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Student Life

Hvordan skimiljøet er bygd opp

Friday, June 26th, 2009

Whew! After a whirlwind of travel and reorganizing, I’m now at the Lake Placid training center with the rest of the US national team for a three-week training camp. I’m finally not thinking about travel, but rather about training.

Anyway, on to what I’ve planned to begin discussing (posts should be coming more frequent now!)—What makes the Norwegians so good at skiing/biathlon? I’m no training expert or coach, but I’d like to point out some the things I’ve noticed over this past year while in Norway. To start it out, I’d like to look at some of the major differences in the race community between the US and Norway in this post—“How the ski community is built up.”

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Holmenkollen under construction June 2009. 1,9 billion Kroner upgrade! (~$700 million)

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syttende mai

Sunday, May 24th, 2009

The 17th of May, otherwise known as syttende mai (May seventeenth) in Norway, is a national holiday celebrating the adoption of the constitution in 1814. Every year on this day Norwegians fill the streets with traditional dress and parades, all the while enjoying endless amounts of ice-cream and hot dogs. For me, the 17th of May was one of the best days of my time here and brought out several unique cultural aspects of Norway.

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Praha, Russefeiring, og Villmannen

Saturday, May 16th, 2009

For many skiers this time of year the months of April and May are a time to travel, relax (a little bit), and enjoy time in the sun.  Recently, my exploration has included a trip to Prague (Praha in Norwegian), Russefeiring (I’ll explain later), and a triathlon called Villmannen (“The Wild Man”).

To start out, the city of Prague gave me a taste of the big city life in Europe and the best part was not dealing with the hours of travel and jet-lag—Prague is only a two-hour flight from Oslo.  So, for the first time in a while, I felt like an actual tourist.  The closest thing of comparison from back home might be a trip from Minnesota to Florida in spring—obviously with more of a historic European feel.  What I’m trying to say is that everything was green!  All the flowers were in bloom and temperatures were in the 70s during the day.  The trip gave me a chance to see Prague castle, walk across Charles Bridge, and gawk at the architecture of the ctiy.  In addition, and more importantly, was the opportunity to taste some true Czech pilsner and Budweiser… mmm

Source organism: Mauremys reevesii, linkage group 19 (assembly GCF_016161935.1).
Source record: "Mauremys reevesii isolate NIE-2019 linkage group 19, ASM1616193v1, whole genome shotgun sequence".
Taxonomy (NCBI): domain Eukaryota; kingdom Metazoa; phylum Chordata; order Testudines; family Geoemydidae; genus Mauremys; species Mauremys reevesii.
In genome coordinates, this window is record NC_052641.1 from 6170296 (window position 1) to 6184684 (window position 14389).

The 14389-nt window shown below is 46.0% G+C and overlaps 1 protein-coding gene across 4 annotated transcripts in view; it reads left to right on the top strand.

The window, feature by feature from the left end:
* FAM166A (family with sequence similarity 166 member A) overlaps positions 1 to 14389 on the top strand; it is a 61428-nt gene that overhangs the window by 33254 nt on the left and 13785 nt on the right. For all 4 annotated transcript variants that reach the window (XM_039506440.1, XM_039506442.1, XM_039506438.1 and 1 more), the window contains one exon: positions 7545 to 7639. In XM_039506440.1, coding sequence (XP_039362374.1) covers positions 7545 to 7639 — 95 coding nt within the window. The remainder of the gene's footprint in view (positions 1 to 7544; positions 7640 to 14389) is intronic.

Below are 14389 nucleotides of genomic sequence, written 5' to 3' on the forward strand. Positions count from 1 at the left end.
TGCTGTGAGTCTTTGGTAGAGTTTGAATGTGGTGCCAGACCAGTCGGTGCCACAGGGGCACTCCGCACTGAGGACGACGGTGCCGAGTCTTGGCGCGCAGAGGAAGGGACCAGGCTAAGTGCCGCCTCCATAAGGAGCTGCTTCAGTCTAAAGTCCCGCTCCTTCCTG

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En ny Smak

Sunday, November 30th, 2008

Since the season opening in Beitostølen two weeks ago, things have been back to normal here in Lillehammer, or at least for me. I’ve had a chance to catch up on some schoolwork, reconnect a bit with the other international students, and continue with some good training. For some of my friends and neighbors, however, I got to give them some “new tastes” at the first Thanksgiving meal that I have ever prepared, in its entirety, on my own.

Firstly, I would like to take the chance to catch up a bit on a couple of responses to my blog, which aks about my coursework at Lillehammer College and how well my language skills are coming along. Both of which are great topics that I’ve been forgetting to mention—probably due to being frenzied by the start of the ski season. Anyway, the first question mentions if I’m taking a “reduced” workload at school this year. The answer to this question is both a yes and a no. Technically, my school workload this year isn’t “reduced” because I’m taking a full workload of classes, but, yes, I am finding that I have more time than I did at Williams to budget towards ski training and other activities.

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Camping i Lom

Friday, September 12th, 2008

Oh my, where to begin. So much has happened the last few weeks that it’ll be hard to put everything in… I might have to make a couple posts. I guess that’s what happens if I don’t post for a couple weeks. Anyway, two weeks ago I got to go camping with all the international students from Gjøvik and Lillehammer. All of us got on a bus on a Friday afternoon and drove to a camping park near Besseggen, which is in the high mountains to the west (about 3 hours driving from Lillehammer).

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Testløp og begynnelse på Skole

Saturday, August 23rd, 2008

Since my last post a week ago, I’ve been busy with orientation at Høgskolen i Lillehammer (Lillehammer College). All has gone well and I’m already done with a week of class. The school consists of three buildings: one main building with a library, café, and several classrooms; another with more classrooms and administration offices; and finally the media school building. The campus itself is much smaller than Williams mainly due to the student housing being located a short bus ride away. These three school buildings were originally the media buildings for the 1994 Olympics. My school schedule looks well set up to accommodate ski-training, because I don’t have class on Friday and, in addition, most of my classes start close to noon; perfect for training in the morning and afternoon. At this point it is hard to say how challenging my classes will be, but it looks like a typical workload for a college class so I’m sure there will be some challenges ahead.

Last Sunday I participated in a “low key” biathlon race at the Sjusjøen ski center. I say “low key” because there were forty competitors in the senior mens class and around 90 total competitors including men and women. This was a bit different from the Minnesota cups that have 30 total competitors, which would be a good showing.

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